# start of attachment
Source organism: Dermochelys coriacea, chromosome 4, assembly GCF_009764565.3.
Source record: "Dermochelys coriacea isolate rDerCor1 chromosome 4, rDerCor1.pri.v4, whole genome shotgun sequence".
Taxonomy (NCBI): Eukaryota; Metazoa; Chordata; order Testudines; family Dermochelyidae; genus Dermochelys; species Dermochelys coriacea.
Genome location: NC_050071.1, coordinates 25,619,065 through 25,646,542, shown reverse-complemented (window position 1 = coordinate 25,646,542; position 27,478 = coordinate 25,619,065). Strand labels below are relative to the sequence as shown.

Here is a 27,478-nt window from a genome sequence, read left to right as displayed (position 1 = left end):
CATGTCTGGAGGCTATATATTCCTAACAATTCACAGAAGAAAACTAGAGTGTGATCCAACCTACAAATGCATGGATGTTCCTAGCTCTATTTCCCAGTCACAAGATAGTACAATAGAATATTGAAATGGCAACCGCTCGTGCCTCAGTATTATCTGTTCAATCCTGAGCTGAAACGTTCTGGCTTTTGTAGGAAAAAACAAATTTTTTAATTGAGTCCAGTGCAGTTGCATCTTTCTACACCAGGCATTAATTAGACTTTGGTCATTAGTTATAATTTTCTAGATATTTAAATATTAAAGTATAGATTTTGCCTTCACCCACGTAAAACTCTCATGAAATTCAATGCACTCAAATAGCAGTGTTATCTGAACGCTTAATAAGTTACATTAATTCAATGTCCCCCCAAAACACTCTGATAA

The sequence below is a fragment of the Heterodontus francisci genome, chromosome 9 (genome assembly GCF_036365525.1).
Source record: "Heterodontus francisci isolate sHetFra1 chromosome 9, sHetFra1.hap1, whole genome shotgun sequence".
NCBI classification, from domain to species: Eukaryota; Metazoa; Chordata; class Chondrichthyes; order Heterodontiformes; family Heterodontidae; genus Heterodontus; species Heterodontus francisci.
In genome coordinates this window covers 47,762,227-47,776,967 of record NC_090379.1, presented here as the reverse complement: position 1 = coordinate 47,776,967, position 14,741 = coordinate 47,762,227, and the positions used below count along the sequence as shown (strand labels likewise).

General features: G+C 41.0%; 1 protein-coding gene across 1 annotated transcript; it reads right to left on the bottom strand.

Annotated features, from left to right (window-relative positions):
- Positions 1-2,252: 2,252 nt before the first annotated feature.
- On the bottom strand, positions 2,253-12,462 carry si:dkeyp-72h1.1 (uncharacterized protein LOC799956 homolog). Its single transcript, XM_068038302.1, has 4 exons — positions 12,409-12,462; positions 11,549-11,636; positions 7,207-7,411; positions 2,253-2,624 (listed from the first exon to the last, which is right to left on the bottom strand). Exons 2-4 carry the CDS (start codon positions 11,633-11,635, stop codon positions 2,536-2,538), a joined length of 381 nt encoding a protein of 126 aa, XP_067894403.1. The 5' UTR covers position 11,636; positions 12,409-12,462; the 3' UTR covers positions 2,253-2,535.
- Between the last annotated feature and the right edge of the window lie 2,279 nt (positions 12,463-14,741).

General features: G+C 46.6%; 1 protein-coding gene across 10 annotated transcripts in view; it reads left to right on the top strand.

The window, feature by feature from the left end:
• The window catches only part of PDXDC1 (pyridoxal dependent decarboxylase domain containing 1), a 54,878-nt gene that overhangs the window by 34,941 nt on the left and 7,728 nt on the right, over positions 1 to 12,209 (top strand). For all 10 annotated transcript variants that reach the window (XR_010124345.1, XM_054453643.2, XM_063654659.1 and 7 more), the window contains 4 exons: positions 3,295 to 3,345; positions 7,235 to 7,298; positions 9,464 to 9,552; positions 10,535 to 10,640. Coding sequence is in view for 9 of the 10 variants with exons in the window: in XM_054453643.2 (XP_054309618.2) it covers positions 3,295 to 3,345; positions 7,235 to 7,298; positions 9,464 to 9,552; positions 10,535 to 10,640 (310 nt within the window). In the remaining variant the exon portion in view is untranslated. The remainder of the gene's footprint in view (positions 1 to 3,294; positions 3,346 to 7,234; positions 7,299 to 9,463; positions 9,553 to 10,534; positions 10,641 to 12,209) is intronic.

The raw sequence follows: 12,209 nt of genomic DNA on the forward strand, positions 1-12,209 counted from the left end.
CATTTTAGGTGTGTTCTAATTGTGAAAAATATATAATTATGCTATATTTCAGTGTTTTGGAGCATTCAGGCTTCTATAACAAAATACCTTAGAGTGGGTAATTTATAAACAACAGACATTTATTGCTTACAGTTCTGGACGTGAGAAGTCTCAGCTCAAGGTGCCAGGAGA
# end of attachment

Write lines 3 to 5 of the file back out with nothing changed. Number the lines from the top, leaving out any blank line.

Taxonomy (NCBI): Eukaryota; Metazoa; Chordata; order Testudines; family Dermochelyidae; genus Dermochelys; species Dermochelys coriacea.
Genome location: NC_050071.1, coordinates 25,619,065 through 25,646,542, shown reverse-complemented (window position 1 = coordinate 25,646,542; position 27,478 = coordinate 25,619,065). Strand labels below are relative to the sequence as shown.

Here is a 27,478-nt window from a genome sequence, read left to right as displayed (position 1 = left end):